9. It is a sign of apathy in the faith. If a person loves the Lord with fervency, loves his Word with passion, and loves other Christians, he will want to worship Christ with other Christians (cf. Ps. 122:1; Isa. 2:3). I don’t know of any Christian who fervently loves Jesus, but never sings to him with his people and doesn’t care to sit at his feet with his people to hear his Word. I do, however, know of Christians who grow lazy in the faith and would rather watch a football game or relax on the deck than sing to Jesus with other Christians. John Newton once wrote a letter to his congregation on this very topic. Among other things, he said, “Most of you agree with me that Scripture is God’s revelation. But do not some of you act inconsistently with your acknowledged principles? Your business and entertainment indispose you for due observation of our church services. You have other things to do, so you miss many sermons.… Many people can give their attention to trivial entertainment for several hours without weariness, but their patience is quickly exhausted under a sermon where the principles of Scripture are applied to the conscience.”
10. It invites Satan’s temptations. I once saw a clip on a nature show on hyenas and how they hunt for food. They often look for and hunt the antelope that is a bit removed from the herd, since there is protection in numbers. Similarly, Satan and his demons often attack Christians at a vulnerable point: when they are alone, not accountable to anyone, not hearing God’s word regularly, and not benefiting from Christian strength in Christian numbers. Satan is no idiot—he knows the best times to attack. It is no coincidence that Peter says Satan is like a hungry lion on the prowl (1 Pet. 5:8). The church is Christ’s flock, and straying from the flock is spiritually dangerous. To remove oneself from the assembly is to expose oneself to Satan’s attacks and invite his arrows of temptation.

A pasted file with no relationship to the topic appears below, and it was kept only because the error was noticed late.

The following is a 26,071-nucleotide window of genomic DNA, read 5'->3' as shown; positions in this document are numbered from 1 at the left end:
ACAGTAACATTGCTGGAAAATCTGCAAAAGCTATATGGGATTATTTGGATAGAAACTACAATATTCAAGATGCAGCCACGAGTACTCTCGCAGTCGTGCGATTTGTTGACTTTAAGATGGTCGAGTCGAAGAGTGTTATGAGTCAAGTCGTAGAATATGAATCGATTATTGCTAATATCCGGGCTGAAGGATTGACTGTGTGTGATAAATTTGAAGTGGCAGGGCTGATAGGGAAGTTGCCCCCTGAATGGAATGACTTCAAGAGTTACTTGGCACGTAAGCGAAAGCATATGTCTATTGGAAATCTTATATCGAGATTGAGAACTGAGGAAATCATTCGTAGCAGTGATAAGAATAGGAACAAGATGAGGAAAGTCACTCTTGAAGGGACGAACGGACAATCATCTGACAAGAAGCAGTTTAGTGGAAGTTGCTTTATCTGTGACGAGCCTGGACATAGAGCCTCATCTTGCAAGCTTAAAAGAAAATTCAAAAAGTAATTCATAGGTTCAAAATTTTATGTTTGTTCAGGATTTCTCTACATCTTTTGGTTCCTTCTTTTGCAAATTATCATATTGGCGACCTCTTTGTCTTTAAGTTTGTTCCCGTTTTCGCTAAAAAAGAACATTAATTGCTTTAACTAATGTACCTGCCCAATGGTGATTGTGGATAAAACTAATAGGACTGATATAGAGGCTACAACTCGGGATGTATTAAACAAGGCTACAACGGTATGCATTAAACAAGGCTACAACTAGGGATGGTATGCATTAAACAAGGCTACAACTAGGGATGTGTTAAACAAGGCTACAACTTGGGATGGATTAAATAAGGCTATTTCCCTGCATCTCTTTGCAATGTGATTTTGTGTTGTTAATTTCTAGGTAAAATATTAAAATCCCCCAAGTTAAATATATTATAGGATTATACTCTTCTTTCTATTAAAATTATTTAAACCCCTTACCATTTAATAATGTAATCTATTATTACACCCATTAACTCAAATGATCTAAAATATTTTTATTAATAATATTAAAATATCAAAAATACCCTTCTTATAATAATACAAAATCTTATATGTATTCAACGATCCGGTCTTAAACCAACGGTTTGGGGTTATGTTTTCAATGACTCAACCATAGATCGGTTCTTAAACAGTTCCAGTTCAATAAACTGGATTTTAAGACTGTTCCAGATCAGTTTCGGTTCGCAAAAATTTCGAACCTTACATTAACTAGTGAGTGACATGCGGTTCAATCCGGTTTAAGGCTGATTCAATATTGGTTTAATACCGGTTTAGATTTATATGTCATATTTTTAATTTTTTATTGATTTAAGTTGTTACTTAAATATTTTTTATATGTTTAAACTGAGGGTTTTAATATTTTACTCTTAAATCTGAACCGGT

11. It is a step down the road of apostasy. The track record of apostates is to go to church for a while, then less frequently, then not at all. Hebrews 10 doesn’t just command us to worship regularly with the assembly; it also warns of the hellish punishment awaiting those who forsake Christ. If someone is truly a Christian, he will not leave the flock. However, those who left for good “were not really of us; for if they had been of us, they would have remained with us; but they went out, so that it would be shown that they all are not of us” (1 John 2:19 NASB). William L. Lane wrote this on Hebrews 10:24–25:
The writer regarded the desertion of the communal meetings as utterly serious. It threatened the corporate life of the congregation and almost certainly was a prelude to apostasy on the part of those who were separating themselves from the assembly. The neglect of worship and fellowship was symptomatic of a catastrophic failure to appreciate the significance of Christ’s priestly ministry and the access to God it provided. (Hebrews 9–13, p. 290)
I realize that more could be said on this subject. I also know that many people have very busy lives and find it hard to manage their time. It takes commitment, resolve, a sense of duty, and self-discipline to worship regularly with God’s people. This is something we should all pray about and ask God for grace to carry out. Thankfully, when we do go to church, we hear the gospel of Christ and are refreshed and renewed in the Christian faith.
Since my list above is a negative one, I’d like to end on a positive note. Using the same points as above, we can positively say that regularly attending public worship services (1) is God’s will for you, (2) strengthens your fellowship with other saints, (3) helps you praise God better, (4) is beneficial for your faith, (5) builds other Christians up, (6) helps keep Satan’s attacks at bay, (7) keeps you from straying off the path, (8) inflames true piety, (9) makes the pastors’ and elders’ jobs easier and more enjoyable, (10) helps you keep your church vows, and (11) is a sign of strong faith.
See you on Sunday!
The author is the pastor of Covenant Presbyterian Church in Hammond, Wis. Unless otherwise indicated, he quotes the ESV.
Archived CCE Feature Articles